BBC Wales drama village name unveiled as Roath Lock

BBC Wales Today's Nick Palit hears from Andy Lee, construction project manager at the site.

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BBC Wales' new drama village will be known as Roath Lock, it has been announced.

The name was revealed as part of a topping-out ceremony to mark completion of the building shell in Cardiff Bay.

Plans to strengthen the BBC's presence in north-east Wales have also been unveiled.

It will move into purpose built facilities at Glyndŵr University's new Creative Industries building in Wrexham.

At the ceremony for the new studio complex in Cardiff, BBC Cymru Wales Director Menna Richards paid tribute to those working together to deliver the new project.

"It's exactly 12 months since we confirmed our plans to build a drama centre in Cardiff Bay," she said.

Start Quote

Reaffirms our commitment to north east Wales and will enable us to produce even better content ”

End Quote Menna Richards BBC Cymru Wales Director

"There's still a lot more work to do, but once completed, Roath Lock studios will become a focal point for the creative industries in Wales - brimming with energy and talent - and we are all extremely proud to be a part of the project."

She praised the partnership between the assembly government, Cardiff council and igloo Regeneration - as well as the construction team from Vinci.

When finished, the 170,000 sq ft (15793 sq m) studios will be equivalent to the size of three football pitches, providing a permanent home to three flagship BBC dramas - Casualty, Pobol y Cwm and Doctor Who.

The centre is being built as part of the BBC's commitment in 2008 to double television network production from Wales.

Deputy First Minister, Ieuan Wyn Jones described it as an important milestone in the project.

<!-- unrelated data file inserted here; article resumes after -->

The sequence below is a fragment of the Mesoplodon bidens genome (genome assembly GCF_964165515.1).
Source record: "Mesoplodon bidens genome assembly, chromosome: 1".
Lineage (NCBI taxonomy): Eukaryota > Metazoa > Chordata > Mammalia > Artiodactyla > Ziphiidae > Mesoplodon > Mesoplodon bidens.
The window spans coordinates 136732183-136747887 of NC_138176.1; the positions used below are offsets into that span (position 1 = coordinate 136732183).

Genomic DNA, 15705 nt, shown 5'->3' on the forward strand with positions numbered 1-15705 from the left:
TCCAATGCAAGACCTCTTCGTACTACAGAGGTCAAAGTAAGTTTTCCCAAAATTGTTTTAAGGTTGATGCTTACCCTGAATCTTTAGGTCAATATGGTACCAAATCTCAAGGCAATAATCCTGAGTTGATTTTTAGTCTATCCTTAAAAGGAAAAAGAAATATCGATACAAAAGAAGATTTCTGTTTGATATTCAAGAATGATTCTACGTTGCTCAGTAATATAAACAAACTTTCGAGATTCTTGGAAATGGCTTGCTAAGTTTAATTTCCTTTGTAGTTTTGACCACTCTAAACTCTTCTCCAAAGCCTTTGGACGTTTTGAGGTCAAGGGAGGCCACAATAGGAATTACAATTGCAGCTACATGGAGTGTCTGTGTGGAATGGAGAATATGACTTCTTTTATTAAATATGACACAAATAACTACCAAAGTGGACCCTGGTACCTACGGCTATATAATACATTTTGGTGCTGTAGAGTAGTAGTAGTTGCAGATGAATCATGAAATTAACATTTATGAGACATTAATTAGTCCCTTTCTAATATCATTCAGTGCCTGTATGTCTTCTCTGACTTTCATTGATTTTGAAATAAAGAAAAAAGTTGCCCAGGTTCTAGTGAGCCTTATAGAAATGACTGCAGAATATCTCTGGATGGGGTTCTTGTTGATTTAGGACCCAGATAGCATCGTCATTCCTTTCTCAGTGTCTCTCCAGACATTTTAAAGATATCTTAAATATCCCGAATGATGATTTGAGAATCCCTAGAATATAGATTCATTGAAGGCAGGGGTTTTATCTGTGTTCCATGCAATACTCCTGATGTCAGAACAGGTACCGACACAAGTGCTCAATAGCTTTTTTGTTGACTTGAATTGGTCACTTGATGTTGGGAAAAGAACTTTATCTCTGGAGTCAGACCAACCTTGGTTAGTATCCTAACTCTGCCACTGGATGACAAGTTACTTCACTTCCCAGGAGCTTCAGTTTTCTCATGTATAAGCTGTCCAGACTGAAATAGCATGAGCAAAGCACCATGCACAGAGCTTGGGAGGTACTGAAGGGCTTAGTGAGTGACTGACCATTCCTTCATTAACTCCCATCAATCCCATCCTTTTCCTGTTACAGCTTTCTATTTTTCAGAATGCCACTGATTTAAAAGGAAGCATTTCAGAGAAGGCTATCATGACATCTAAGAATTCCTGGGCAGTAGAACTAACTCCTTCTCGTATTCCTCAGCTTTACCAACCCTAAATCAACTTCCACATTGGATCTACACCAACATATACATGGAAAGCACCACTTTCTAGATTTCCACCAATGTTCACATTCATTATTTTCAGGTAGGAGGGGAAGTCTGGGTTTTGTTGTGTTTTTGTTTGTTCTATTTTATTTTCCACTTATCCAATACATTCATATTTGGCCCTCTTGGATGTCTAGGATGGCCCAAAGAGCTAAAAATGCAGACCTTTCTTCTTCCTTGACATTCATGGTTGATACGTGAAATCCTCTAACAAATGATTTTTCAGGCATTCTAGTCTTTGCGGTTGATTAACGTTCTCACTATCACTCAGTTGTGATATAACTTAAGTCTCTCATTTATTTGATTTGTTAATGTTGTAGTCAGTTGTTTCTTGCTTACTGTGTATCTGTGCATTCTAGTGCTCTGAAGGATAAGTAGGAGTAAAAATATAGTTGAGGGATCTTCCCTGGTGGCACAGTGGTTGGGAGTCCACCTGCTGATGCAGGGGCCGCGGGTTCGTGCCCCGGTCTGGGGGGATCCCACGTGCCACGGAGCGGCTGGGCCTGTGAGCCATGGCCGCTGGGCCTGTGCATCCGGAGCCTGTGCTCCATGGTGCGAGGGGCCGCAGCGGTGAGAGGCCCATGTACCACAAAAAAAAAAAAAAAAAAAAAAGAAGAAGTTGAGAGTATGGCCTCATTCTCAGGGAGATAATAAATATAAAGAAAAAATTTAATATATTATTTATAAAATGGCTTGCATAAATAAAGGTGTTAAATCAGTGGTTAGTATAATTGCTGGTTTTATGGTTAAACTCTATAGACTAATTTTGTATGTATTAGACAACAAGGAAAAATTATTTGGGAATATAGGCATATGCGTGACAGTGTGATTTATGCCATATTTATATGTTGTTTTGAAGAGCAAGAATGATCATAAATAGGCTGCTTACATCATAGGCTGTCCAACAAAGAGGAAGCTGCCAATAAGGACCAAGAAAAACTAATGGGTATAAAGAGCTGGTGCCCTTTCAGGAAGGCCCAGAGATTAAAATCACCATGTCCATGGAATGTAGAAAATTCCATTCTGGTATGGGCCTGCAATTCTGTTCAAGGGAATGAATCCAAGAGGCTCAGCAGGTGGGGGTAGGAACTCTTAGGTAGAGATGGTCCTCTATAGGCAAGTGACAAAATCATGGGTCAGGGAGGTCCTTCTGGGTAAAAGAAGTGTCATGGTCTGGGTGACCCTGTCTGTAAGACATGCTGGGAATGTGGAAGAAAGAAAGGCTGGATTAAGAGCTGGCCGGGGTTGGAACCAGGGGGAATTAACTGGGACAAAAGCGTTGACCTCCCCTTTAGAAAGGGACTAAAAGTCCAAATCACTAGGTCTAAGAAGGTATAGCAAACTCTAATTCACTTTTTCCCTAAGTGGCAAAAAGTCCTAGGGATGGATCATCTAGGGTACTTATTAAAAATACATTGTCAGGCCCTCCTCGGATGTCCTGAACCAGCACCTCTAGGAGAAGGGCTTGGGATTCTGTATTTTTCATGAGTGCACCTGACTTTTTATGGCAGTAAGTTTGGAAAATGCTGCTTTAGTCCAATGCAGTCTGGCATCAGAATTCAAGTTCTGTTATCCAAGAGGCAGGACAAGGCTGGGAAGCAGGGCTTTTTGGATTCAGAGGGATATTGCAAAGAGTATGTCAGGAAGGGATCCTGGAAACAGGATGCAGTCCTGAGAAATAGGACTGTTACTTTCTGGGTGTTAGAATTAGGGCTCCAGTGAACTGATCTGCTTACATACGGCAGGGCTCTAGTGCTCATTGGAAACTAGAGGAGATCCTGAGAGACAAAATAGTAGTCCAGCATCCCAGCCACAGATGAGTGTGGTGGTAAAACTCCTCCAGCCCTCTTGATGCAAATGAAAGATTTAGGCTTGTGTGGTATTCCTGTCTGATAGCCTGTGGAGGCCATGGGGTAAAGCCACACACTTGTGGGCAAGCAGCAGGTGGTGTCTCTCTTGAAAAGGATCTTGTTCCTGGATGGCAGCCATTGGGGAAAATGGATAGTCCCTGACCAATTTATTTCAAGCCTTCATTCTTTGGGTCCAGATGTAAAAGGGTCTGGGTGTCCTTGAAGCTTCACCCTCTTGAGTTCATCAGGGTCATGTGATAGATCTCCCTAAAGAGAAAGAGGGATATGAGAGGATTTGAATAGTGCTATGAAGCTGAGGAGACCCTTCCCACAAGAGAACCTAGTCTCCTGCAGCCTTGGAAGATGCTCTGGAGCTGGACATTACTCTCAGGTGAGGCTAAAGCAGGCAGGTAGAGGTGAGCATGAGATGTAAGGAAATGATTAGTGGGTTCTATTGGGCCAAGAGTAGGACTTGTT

"I wish the BBC every success in its activities at this exciting new development," he said.

Artist's impression of how Roath Lock will look when completed The drama village will also be home to Doctor Who from 2012

"It will play an important role in increasing Welsh-made production by the BBC which will not only benefit audiences, but the Welsh economy and our creative industries in particular."

The name Roath Lock was chosen following consultation with BBC Wales staff.

The lock refers to the waterway linking Roath Basin to Roath Dock and the Bay, and the studios are being built next to the former lock-keeper's cottage.

As well as revealing the new name for the studio complex, details of plans for the corporation in north-east Wales were also made public.

The BBC Wales offices in Wrexham will move to a new facility at the town's Glyndŵr University.

Housed in the university's new creative industries building, it is hoped the development will be more accessible to the public, and allow new partnerships to be built with local businesses and the education community.

Ms Richards said it "reaffirms our commitment to north-east Wales and will enable us to produce even better content for our audiences".

Professor Michael Scott, Vice-Chancellor of Glyndŵr University, added: "The presence of the BBC within the centre is a stamp of approval for the high standard of its TV, radio and online production facilities which will benefit not only our students but the people of north-east Wales for years to come."

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